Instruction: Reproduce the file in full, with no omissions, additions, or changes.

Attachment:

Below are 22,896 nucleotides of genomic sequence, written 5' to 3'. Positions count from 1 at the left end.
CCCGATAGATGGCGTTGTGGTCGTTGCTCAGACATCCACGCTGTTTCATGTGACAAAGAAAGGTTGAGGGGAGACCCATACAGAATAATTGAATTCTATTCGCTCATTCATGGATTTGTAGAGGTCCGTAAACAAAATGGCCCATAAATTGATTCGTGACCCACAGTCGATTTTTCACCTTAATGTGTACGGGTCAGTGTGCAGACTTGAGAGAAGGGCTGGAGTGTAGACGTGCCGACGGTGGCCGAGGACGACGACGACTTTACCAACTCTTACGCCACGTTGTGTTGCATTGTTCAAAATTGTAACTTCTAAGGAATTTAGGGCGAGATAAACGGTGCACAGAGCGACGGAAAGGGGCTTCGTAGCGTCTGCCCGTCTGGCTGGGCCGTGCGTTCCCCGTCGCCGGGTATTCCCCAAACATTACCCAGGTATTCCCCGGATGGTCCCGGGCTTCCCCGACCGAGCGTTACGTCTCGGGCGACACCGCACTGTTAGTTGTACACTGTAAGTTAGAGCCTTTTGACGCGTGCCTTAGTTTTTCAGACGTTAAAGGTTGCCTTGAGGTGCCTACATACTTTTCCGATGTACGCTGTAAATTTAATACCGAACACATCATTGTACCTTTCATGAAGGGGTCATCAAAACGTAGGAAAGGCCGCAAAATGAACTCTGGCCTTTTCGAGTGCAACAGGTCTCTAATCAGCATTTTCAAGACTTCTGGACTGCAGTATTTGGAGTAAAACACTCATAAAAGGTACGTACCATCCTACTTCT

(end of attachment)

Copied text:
Below are 22,896 nucleotides of genomic sequence, written 5' to 3'. Positions count from 1 at the left end.
CCCGATAGATGGCGTTGTGGTCGTTGCTCAGACATCCACGCTGTTTCATGTGACAAAGAAAGGTTGAGGGGAGACCCATACAGAATAATTGAATTCTATTCGCTCATTCATGGATTTGTAGAGGTCCGTAAACAAAATGGCCCATAAATTGATTCGTGACCCACAGTCGATTTTTCACCTTAATGTGTACGGGTCAGTGTGCAGACTTGAGAGAAGGGCTGGAGTGTAGACGTGCCGACGGTGGCCGAGGACGACGACGACTTTACCAACTCTTACGCCACGTTGTGTTGCATTGTTCAAAATTGTAACTTCTAAGGAATTTAGGGCGAGATAAACGGTGCACAGAGCGACGGAAAGGGGCTTCGTAGCGTCTGCCCGTCTGGCTGGGCCGTGCGTTCCCCGTCGCCGGGTATTCCCCAAACATTACCCAGGTATTCCCCGGATGGTCCCGGGCTTCCCCGACCGAGCGTTACGTCTCGGGCGACACCGCACTGTTAGTTGTACACTGTAAGTTAGAGCCTTTTGACGCGTGCCTTAGTTTTTCAGACGTTAAAGGTTGCCTTGAGGTGCCTACATACTTTTCCGATGTACGCTGTAAATTTAATACCGAACACATCATTGTACCTTTCATGAAGGGGTCATCAAAACGTAGGAAAGGCCGCAAAATGAACTCTGGCCTTTTCGAGTGCAACAGGTCTCTAATCAGCATTTTCAAGACTTCTGGACTGCAGTATTTGGAGTAAAACACTCATAAAAGGTACGTACCATCCTACTTCT